What's a scanning backlight?

Sports on TV
A scanning backlight can help reduce blur on televisions -- a great feature when you watch a lot of sports.  See more HDTV pictures.
© iStockphoto.com/Pgiam

Diving into shopping for an HDTV can be an unnerving experience. Not only do you need to become familiar with a new vocabulary of jargon, but you also have to choose between competing HDTV technologies. Should you get a projection television? Do you want a flat panel TV set? Is the plasma television the right fit for you or should you buy an LCD TV?

As you work your way through all the details, you'll learn about the various strengths and weaknesses of each technology. In general, plasma televisions consume more power and take longer to warm up than LCD sets. But plasma televisions tend to be more adept at displaying fast-moving objects clearly and have a better contrast ratio than LCD displays. What gives plasma televisions the advantage?


Part of the reason is that LCD televisions have a backlight. That is, they have a light that shines from the back of the set toward the screen. An LCD television works by sending electric impulses to millions of tiny liquid crystals. The crystals change shape in response to the electrical current and allow light to pass through. The action we see on an LCD display is really the coordination of all of these tiny liquid crystals.

But this technology has a downside, too. For most LCD sets, the backlight is on whenever the television is on, even if the screen is dark. In other words, in a completely dark room, you'd still be able to see the outline of a normal LCD television screen even when it's supposed to be completely black. That means for many LCD televisions, the difference between the brightest whites and the darkest blacks isn't as great as it would be for a plasma television -- plasma TVs don't use a backlight.

Backlights also can contribute to motion blur on LCD screens. The constant backlight interferes with the display of fast-moving objects. In some cases, you may even see trails following behind particularly rapid objects on the screen.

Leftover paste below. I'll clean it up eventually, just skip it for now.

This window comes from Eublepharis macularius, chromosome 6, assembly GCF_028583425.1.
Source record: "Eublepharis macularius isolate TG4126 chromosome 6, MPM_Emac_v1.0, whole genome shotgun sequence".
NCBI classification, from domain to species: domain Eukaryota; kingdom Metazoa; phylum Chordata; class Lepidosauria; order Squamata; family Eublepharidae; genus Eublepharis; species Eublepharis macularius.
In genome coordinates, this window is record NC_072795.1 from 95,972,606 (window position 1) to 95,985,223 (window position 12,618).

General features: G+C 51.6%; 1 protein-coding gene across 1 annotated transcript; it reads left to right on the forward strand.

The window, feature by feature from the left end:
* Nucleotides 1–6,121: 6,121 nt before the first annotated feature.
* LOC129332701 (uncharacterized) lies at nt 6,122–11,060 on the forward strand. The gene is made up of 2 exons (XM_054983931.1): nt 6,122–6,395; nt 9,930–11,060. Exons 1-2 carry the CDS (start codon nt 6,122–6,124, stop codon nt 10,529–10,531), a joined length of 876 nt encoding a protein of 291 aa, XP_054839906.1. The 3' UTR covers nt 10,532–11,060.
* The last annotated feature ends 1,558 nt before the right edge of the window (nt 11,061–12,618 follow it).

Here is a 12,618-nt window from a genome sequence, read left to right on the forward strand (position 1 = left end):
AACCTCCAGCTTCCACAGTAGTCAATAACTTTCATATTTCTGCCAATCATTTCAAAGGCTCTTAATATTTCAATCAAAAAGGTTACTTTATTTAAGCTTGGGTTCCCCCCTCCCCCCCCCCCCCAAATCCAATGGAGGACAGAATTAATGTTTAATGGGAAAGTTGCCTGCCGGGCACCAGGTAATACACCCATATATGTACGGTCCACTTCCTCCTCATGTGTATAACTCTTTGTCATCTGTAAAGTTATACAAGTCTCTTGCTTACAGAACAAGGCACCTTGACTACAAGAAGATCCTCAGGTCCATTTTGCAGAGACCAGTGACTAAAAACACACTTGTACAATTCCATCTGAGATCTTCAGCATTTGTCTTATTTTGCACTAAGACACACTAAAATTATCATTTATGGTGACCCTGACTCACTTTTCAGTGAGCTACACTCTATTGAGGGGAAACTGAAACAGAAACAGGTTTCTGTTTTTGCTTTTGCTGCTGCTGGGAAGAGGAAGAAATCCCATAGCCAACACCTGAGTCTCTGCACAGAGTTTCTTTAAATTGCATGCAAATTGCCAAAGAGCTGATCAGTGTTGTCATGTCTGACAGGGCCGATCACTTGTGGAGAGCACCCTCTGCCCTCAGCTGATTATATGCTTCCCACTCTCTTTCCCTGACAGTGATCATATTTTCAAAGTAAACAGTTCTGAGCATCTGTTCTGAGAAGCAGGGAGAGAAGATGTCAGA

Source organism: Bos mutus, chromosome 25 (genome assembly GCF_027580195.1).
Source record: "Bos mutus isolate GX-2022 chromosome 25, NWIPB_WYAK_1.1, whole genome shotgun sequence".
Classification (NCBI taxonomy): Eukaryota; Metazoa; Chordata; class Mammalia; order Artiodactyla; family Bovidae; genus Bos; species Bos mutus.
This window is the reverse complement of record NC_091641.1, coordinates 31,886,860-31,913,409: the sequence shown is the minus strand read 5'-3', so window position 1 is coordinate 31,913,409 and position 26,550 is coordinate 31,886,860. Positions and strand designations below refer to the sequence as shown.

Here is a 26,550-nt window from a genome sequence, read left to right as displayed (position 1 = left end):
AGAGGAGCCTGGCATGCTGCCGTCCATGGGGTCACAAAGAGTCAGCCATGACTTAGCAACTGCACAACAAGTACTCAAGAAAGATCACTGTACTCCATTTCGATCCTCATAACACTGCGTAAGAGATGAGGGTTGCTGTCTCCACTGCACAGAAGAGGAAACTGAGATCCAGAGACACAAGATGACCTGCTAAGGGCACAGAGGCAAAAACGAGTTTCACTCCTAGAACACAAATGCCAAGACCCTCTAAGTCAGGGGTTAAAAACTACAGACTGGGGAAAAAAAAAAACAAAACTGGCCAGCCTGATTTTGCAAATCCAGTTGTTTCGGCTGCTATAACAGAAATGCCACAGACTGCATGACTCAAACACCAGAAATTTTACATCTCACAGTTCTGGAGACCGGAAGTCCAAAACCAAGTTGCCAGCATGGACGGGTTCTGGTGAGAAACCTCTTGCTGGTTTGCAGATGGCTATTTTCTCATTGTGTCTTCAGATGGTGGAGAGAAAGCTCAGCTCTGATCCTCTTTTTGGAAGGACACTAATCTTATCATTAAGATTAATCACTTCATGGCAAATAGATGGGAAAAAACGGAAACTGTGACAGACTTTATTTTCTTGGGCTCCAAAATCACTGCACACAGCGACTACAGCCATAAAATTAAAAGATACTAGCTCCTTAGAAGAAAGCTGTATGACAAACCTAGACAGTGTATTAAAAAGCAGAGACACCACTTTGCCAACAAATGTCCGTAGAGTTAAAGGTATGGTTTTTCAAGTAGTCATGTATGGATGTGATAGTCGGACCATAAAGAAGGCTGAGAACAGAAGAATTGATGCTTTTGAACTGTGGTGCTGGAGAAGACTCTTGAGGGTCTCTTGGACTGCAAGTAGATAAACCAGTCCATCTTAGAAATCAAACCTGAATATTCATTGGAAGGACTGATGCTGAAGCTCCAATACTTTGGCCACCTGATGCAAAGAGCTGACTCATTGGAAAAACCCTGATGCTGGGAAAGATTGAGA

Manufacturers of LCD televisions try to reduce blur using several different methods. One of those is the scanning backlight.


A Moving Backlight

Unlike standard backlights, a scanning backlight doesn't stay on all the time. Instead, the light activates when and where it's needed to produce images. By switching on and off very quickly -- hundreds of times per second -- the light can reduce blur and improve contrast at the same time.

Because the light can adjust to the images on the screen, it can shut off when part or all of the screen switches to black. This makes the black images darker and much more distinct versus what you would see on a traditional LCD television. When coupled with an HDTV with a fast refresh rate, you should also notice a reduction in blur.


Scanning backlights have to be ready to turn on and off in an instant. While a traditional backlight may require a couple of seconds to warm up, a scanning backlight doesn't have that luxury. If a scanning backlight can't activate or deactivate within a fraction of a second, the viewer would still see a blurring or fading effect on the screen.

A scanning backlight usually consists of several light sources aimed at specific regions on the back of the television screen. In general, the light sources for a scanning backlight tend to be more expensive than a conventional backlight. As a result, the price of an LCD HDTV with scanning backlight technology may cost more than comparable models that use the traditional backlight.

Not every LCD HDTV uses a scanning backlight. In fact, even in sets that do have one, you may need to adjust your television's settings to activate the feature. Meanwhile, refresh rates continue to climb: Standard-definition television screens refresh 60 times a second, whereas recent HDTV televisions refresh as many as 480 times per second. While television manufacturers claim the higher refresh rates translate into smoother displays of fast action, the individual viewer may have difficulty telling the difference between a high-end model and an ultra-high-end model. Before investing your money in a bleeding-edge television set, you may want to take a careful look to make sure you can actually detect an advantage.

Learn more about HDTVs by following the links on the next page.


Lots More Information

Related HowStuffWorks Articles

More Great Links

  • Katzmaier, David. "LG 240 Hz LCD reduces blur, increases tweaks." CNET. June 3, 2009. (Aug. 10, 2009) http://news.cnet.com/8301-17938_105-10256357-1.html
  • Keyes, Edward. "Scanning backlighting for fast motion." Jan. 28, 2006. (Aug. 10, 2009) http://www.edkeyes.org/blog/060128.html
  • Luerkens, Peter, et al. "Scanning Backlight For a Matrix Display." Patentdocs. (Aug. 10, 2009) http://www.faqs.org/patents/app/20080259020
  • Maxwell, Adrienne. "Explaining an HDTV's Refresh Rate." HDTVetc. (July 30, 2009) http://www.hdtvetc.com/education/explaining-an-hdtvs-refresh-rate.php
  • Sluyterman, Seyno. "Dynamic-Scanning Backlighting Makes LCD TV Come Alive." Information Display. 2005 (Aug. 10, 2009) http://www.informationdisplay.org/issues/2005/10/art6/art6.htm